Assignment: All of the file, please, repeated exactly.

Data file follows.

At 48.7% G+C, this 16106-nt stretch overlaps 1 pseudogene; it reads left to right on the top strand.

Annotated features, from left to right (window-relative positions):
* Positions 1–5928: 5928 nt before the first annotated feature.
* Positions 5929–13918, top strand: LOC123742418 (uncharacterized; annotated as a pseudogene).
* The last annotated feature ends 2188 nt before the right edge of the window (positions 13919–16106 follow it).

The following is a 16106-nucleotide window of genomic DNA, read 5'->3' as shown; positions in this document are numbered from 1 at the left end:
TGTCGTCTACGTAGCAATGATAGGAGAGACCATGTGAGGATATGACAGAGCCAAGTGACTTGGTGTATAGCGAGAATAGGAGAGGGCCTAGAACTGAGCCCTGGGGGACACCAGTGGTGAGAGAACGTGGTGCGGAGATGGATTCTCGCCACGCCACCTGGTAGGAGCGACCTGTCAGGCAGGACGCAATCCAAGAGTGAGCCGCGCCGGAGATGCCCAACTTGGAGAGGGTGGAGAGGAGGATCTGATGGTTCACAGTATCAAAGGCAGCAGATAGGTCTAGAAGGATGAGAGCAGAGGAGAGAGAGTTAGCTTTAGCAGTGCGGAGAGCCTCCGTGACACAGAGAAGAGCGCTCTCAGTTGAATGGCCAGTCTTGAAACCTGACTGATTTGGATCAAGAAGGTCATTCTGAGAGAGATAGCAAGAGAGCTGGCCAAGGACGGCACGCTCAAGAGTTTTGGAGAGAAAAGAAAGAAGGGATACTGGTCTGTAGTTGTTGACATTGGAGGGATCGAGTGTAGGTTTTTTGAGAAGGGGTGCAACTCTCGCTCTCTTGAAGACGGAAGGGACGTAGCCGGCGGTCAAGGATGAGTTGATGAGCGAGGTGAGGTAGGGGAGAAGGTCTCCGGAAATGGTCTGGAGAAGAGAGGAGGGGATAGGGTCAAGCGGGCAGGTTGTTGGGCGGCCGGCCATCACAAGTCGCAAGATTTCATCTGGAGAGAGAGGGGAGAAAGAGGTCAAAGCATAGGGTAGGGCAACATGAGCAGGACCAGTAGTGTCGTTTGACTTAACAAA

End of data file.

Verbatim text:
At 48.7% G+C, this 16106-nt stretch overlaps 1 pseudogene; it reads left to right on the top strand.

Annotated features, from left to right (window-relative positions):
* Positions 1–5928: 5928 nt before the first annotated feature.
* Positions 5929–13918, top strand: LOC123742418 (uncharacterized; annotated as a pseudogene).
* The last annotated feature ends 2188 nt before the right edge of the window (positions 13919–16106 follow it).

The following is a 16106-nucleotide window of genomic DNA, read 5'->3' as shown; positions in this document are numbered from 1 at the left end:
TGTCGTCTACGTAGCAATGATAGGAGAGACCATGTGAGGATATGACAGAGCCAAGTGACTTGGTGTATAGCGAGAATAGGAGAGGGCCTAGAACTGAGCCCTGGGGGACACCAGTGGTGAGAGAACGTGGTGCGGAGATGGATTCTCGCCACGCCACCTGGTAGGAGCGACCTGTCAGGCAGGACGCAATCCAAGAGTGAGCCGCGCCGGAGATGCCCAACTTGGAGAGGGTGGAGAGGAGGATCTGATGGTTCACAGTATCAAAGGCAGCAGATAGGTCTAGAAGGATGAGAGCAGAGGAGAGAGAGTTAGCTTTAGCAGTGCGGAGAGCCTCCGTGACACAGAGAAGAGCGCTCTCAGTTGAATGGCCAGTCTTGAAACCTGACTGATTTGGATCAAGAAGGTCATTCTGAGAGAGATAGCAAGAGAGCTGGCCAAGGACGGCACGCTCAAGAGTTTTGGAGAGAAAAGAAAGAAGGGATACTGGTCTGTAGTTGTTGACATTGGAGGGATCGAGTGTAGGTTTTTTGAGAAGGGGTGCAACTCTCGCTCTCTTGAAGACGGAAGGGACGTAGCCGGCGGTCAAGGATGAGTTGATGAGCGAGGTGAGGTAGGGGAGAAGGTCTCCGGAAATGGTCTGGAGAAGAGAGGAGGGGATAGGGTCAAGCGGGCAGGTTGTTGGGCGGCCGGCCATCACAAGTCGCAAGATTTCATCTGGAGAGAGAGGGGAGAAAGAGGTCAAAGCATAGGGTAGGGCAACATGAGCAGGACCAGTAGTGTCGTTTGACTTAACAAA